Clark v. Arizona, 548 U.S. 735 (2006), the United States Supreme Court held that such defendants do not have a constitutional right to present evidence that they suffered from a serious mental illness to show that they did not have the specific intent to kill. In a murder trial, it is required that there be enough evidence to prove that the defendant had the intention to kill or murder.

With mentally ill persons, it is hard to prove they have this intention to kill. Mitigation is also a factor that is applied when it comes to trials of mentally ill persons. Courts often require for mitigation evidence as a defense for executions or life penalties. Evidence of troubled childhoods or sexual abuse in one’s childhood that might have been the contributor to the mental issues may be used.

Sell v. United States539 U.S. 166 (2003); the Supreme Court set clear rules about when a defendant who is not dangerous to himself or to others may be forcibly medicated against his or her will for the purpose of rendering the defendant competent to stand trial. The USA Supreme Court declared that it is unconstitutional to execute a mentally challenged person at the period of the case, it remains unclear if a person may be executed if he or she was mentally challenged at the time of crime or if the state can forcibly medicate a mentally ill person so as to make them fit or competent for the execution.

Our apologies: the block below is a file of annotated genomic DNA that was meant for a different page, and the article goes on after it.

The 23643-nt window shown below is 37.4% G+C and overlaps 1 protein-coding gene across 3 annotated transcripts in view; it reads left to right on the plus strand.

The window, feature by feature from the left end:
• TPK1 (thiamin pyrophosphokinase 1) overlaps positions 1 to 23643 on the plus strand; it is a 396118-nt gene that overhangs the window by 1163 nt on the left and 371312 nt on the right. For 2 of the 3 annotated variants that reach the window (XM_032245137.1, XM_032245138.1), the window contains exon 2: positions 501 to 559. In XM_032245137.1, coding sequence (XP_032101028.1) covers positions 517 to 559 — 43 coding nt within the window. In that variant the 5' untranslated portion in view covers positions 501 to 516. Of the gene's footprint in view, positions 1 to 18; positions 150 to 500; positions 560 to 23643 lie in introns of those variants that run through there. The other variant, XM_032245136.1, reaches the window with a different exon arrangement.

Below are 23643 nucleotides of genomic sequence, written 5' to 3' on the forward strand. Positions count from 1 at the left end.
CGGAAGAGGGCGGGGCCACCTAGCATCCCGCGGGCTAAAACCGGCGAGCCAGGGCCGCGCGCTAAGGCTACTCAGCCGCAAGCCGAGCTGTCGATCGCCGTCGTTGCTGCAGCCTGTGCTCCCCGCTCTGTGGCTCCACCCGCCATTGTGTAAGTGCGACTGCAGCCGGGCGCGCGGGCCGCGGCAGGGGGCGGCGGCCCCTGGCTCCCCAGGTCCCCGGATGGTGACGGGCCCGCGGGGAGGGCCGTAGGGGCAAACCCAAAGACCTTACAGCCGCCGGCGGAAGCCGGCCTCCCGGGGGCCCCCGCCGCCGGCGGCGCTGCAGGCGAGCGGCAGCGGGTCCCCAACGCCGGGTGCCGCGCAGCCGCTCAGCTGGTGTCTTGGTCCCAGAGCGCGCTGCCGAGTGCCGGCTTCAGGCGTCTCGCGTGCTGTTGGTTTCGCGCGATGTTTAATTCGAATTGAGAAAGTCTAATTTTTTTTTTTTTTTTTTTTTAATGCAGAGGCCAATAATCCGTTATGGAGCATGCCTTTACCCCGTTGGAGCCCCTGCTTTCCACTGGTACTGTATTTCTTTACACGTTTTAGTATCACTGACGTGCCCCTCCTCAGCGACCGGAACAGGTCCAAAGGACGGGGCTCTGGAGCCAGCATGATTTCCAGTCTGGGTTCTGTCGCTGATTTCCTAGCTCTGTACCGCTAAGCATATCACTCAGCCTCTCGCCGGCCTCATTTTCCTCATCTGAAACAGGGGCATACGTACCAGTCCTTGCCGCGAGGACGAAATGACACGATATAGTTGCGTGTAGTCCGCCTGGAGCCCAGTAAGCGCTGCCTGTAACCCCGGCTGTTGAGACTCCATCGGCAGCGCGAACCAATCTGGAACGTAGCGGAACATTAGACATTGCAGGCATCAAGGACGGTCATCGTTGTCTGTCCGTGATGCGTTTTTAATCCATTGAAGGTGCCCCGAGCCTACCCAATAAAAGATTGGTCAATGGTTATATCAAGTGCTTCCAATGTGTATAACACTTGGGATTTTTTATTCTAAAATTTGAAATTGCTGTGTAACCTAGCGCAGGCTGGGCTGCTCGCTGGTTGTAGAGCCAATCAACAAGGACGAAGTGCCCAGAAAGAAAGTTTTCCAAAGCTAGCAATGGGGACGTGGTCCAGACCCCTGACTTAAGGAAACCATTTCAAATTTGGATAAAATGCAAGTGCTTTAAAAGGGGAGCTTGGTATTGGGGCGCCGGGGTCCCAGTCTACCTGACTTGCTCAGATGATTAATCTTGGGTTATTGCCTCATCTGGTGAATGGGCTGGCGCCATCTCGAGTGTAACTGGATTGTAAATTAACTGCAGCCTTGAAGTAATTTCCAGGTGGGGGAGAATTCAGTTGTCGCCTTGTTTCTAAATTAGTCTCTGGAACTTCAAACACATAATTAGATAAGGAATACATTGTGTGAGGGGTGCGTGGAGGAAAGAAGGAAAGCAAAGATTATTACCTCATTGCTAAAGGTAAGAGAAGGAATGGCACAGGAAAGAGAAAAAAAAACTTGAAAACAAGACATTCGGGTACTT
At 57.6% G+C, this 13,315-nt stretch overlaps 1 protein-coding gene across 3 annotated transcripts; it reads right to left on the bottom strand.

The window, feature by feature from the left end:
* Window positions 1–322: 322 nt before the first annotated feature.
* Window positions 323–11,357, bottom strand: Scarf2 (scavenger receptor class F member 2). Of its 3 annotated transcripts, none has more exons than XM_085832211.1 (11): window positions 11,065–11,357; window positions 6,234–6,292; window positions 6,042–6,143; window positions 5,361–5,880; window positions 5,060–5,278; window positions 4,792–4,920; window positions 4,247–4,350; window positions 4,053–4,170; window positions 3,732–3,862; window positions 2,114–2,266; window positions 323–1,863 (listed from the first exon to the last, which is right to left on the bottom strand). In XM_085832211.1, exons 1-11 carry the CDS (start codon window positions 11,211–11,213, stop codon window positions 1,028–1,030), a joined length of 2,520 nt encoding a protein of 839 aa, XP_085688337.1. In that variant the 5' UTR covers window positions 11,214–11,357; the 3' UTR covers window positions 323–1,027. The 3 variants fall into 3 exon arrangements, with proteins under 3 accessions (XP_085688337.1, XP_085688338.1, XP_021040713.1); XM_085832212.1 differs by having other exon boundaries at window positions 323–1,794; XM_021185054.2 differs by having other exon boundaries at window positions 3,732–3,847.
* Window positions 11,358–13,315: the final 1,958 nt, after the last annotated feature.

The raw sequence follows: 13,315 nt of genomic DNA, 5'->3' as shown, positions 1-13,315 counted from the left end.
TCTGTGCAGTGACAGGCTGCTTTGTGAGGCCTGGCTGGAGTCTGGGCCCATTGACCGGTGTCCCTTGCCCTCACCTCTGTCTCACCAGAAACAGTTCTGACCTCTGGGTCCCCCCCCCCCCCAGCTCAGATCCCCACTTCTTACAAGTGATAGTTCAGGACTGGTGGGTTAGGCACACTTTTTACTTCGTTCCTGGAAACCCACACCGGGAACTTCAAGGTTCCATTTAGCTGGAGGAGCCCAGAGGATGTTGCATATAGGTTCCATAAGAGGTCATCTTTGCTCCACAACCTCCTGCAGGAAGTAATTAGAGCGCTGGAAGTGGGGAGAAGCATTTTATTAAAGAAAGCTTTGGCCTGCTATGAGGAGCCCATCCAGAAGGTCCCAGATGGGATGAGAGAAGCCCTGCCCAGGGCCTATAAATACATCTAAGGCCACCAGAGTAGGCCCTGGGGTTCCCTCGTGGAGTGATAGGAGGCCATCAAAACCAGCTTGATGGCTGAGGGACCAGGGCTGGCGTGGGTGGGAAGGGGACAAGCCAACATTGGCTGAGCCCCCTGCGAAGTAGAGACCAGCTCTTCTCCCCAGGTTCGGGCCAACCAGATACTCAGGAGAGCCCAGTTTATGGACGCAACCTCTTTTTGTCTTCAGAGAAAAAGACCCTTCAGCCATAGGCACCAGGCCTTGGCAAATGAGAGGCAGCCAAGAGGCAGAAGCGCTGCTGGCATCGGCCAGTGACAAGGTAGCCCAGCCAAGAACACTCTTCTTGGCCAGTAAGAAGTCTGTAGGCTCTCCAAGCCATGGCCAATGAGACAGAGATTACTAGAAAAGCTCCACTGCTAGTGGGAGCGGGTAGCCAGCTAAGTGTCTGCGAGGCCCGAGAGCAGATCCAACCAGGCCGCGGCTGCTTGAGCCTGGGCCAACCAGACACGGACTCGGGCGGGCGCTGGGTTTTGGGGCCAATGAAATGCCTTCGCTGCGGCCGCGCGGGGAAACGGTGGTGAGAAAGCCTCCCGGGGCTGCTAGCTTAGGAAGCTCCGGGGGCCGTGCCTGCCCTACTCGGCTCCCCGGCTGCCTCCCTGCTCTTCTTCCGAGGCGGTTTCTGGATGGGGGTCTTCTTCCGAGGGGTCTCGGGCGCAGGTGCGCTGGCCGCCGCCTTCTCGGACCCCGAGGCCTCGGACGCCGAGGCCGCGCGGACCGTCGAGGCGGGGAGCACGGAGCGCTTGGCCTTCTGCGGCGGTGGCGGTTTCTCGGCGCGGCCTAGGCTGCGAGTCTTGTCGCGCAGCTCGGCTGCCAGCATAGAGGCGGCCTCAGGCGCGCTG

Even with these policies many mentally ill persons continue to face death sentences as they are labeled competent for death trial. Still treatment of these persons would still be insufficient as the safety of the public has to be guaranteed. The bottom line of this is, capital punishment for mentally ill persons is wrong as most of their judgment is impaired, they are also prone to victimization by the police, and other people who might put the blame on them because of their mental conditions are incapability to think straight. However, justice has to